Learning to use RAW files

Started 6 months ago | Questions thread
Guy Parsons
Guy Parsons Forum Pro • Posts: 39,681
Re: Learning to use RAW files
3

Texas hobbyist wrote:

Thanks Nigel. All my Topaz and the plug ins are current with all updates. I know zero about how to manipulate raw files so I’m starting from scratch with whatever program i use. I was able to download capture one free version but haven’t done much with it yet. I may try the DXO trial and just see which one I best understand.

Comparing C1 Express and DxO, in my case I found C1 Express hard to get into and use, more difficult to use than DxO - but it all depends of course on what you get used to. Its conversions are high quality. Great for a freebie.

For the last two years DxO has discounted all its software 50% at Black Friday time, so if you can wait until November than it should be again less painful on the credit card.

DxO Photolab Elite version is the one to look at because of DeepPRIME that is useful for higher ISO shots, slow processing on my older notebooks but if a modern capable graphics processor is available it speeds up DeepPRIME a lot. Only used on a few shots so the wait is no problem for me. It can be processing something in the background while I get on with fiddling with the next image.

On accessing a folder, DxO will pause and download profiles for any new combinations of cameras and or lenses it finds. The profiles are lab created and definitely get slightly better quality out of the lenses compared to the camera jpegs. Plus the colours are generally more accurate.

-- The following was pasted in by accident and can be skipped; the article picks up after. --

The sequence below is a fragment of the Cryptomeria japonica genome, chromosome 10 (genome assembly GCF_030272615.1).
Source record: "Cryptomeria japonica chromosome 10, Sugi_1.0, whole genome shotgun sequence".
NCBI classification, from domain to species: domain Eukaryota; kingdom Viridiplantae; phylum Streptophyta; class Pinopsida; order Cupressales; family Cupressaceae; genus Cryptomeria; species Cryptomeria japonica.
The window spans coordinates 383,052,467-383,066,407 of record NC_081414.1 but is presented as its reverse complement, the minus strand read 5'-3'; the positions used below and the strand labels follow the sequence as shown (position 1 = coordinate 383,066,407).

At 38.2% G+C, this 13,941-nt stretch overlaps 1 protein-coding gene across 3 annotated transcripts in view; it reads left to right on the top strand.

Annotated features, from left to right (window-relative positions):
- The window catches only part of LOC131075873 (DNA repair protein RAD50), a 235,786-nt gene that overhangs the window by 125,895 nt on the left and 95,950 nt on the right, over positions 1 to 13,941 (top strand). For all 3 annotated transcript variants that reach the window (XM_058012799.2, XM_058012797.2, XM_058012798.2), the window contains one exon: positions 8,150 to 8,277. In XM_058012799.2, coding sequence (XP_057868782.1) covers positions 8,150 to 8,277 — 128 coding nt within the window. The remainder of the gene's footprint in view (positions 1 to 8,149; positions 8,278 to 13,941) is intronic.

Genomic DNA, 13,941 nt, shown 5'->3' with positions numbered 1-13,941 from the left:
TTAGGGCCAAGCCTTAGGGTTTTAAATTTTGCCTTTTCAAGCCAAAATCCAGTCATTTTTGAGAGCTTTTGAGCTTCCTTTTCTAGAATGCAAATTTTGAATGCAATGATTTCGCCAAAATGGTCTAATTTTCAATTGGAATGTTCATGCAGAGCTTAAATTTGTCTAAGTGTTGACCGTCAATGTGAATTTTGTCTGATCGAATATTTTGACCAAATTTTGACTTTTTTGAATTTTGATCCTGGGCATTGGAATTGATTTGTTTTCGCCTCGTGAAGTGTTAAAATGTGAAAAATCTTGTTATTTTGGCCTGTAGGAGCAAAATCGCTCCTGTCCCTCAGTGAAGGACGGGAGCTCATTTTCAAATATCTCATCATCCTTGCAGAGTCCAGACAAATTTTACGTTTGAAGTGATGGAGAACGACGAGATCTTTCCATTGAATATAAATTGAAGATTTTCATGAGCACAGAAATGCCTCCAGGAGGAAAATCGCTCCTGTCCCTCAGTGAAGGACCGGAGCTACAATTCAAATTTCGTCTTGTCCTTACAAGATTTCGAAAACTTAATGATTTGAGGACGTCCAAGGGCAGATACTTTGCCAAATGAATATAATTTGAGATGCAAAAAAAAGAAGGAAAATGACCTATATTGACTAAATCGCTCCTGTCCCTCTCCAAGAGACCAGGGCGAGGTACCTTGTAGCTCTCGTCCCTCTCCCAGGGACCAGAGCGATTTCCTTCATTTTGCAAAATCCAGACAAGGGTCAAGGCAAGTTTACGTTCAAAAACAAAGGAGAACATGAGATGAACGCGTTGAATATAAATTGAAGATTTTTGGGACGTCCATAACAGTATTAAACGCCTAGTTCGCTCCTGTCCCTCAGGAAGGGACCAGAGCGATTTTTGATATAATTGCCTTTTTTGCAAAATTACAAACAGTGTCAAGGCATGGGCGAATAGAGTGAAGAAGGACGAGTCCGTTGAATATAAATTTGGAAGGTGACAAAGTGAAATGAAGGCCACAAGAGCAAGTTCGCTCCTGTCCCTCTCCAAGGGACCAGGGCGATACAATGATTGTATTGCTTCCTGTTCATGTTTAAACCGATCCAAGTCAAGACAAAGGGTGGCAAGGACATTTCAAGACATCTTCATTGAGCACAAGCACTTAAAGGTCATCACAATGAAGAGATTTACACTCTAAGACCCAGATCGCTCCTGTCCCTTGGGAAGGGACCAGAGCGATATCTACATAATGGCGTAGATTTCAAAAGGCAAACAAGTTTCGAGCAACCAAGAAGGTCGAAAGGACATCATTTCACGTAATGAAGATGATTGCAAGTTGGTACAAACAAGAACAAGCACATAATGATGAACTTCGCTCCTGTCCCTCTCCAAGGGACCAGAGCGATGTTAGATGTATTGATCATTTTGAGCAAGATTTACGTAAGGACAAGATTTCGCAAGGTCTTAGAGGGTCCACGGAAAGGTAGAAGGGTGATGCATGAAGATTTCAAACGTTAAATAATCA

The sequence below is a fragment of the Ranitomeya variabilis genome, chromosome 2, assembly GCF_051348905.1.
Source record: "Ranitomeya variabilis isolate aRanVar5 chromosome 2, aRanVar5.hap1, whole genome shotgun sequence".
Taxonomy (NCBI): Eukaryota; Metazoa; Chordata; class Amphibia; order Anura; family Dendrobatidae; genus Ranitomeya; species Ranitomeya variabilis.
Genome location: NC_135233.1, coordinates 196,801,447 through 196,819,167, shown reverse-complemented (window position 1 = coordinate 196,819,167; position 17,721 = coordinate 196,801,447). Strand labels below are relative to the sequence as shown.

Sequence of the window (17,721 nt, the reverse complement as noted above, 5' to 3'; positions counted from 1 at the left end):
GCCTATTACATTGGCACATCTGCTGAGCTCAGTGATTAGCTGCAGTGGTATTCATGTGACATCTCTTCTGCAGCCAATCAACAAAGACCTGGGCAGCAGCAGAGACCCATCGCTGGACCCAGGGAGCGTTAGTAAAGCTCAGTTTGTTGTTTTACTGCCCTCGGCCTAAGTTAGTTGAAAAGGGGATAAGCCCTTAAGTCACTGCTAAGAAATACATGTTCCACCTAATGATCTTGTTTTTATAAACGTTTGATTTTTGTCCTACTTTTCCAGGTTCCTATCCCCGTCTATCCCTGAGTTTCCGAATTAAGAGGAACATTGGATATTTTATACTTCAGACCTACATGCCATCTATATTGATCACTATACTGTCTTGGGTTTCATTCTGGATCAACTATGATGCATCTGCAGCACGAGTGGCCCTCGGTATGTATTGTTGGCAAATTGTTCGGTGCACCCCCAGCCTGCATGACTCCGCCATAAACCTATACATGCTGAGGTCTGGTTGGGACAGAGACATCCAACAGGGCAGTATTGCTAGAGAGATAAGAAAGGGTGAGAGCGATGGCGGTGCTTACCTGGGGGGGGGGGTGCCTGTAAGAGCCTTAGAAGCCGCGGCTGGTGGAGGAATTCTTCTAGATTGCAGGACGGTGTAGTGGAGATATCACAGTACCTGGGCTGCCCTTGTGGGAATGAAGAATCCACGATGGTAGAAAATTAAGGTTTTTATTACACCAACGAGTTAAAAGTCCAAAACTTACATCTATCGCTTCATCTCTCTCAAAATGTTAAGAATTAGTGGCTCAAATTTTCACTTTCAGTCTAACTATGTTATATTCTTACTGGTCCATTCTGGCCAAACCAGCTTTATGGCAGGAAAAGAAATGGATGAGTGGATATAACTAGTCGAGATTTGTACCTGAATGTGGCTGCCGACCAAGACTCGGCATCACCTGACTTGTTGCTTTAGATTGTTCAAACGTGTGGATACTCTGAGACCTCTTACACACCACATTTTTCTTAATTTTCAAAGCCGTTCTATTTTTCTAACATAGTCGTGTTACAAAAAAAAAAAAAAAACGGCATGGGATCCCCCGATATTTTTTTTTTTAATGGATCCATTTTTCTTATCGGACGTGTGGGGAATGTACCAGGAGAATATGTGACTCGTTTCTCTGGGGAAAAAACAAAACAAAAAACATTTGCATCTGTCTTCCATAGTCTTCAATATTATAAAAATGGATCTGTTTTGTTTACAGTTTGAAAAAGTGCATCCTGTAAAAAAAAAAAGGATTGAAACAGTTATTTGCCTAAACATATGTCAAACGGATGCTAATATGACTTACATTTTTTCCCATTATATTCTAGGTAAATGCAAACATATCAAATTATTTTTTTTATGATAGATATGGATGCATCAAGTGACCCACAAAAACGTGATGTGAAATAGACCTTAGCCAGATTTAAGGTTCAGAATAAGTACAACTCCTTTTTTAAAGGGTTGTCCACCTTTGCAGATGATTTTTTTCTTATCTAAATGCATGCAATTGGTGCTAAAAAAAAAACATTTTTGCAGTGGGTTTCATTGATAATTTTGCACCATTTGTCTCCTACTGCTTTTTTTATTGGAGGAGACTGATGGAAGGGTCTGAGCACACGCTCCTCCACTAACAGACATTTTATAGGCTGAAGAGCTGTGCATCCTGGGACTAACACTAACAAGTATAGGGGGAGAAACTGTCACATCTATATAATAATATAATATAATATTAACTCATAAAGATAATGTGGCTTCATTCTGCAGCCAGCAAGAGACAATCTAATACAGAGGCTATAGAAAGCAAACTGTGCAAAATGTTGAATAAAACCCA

Photolab provides a variety of canned profiles to explore, such as things like HDR Realistic or HDR Artistic plus a lot of other variations and also B&W conversions. They can be clicked on and used as-is or go do further adjusts to make it the way you like.

Start learning at https://www.dxo.com/dxo-photolab/learn/

Another thought about a toolbox type raw converter is Affinity Photo, again, not as easy as DxO to use but offers more features like stitching and stacking that DxO has yet to add. It's raw conversion is OK but not up to DxO quality. I use Affinity for the toolbox nature of it, so is a handy tool to have. Often discounted up to 50% on its already cheap price. Nice sensible tutorials at https://affinity.serif.com/en-us/tutorials/photo/desktop/

Back to DxO.... The recommended necessary added cost for DxO Photolab is ideally also buying DxO Viewpoint to get perspective correction made easy, plus it also provides correction for those very wide angle shots where people at the edges put on a lot of weight, they can be made to look normal.

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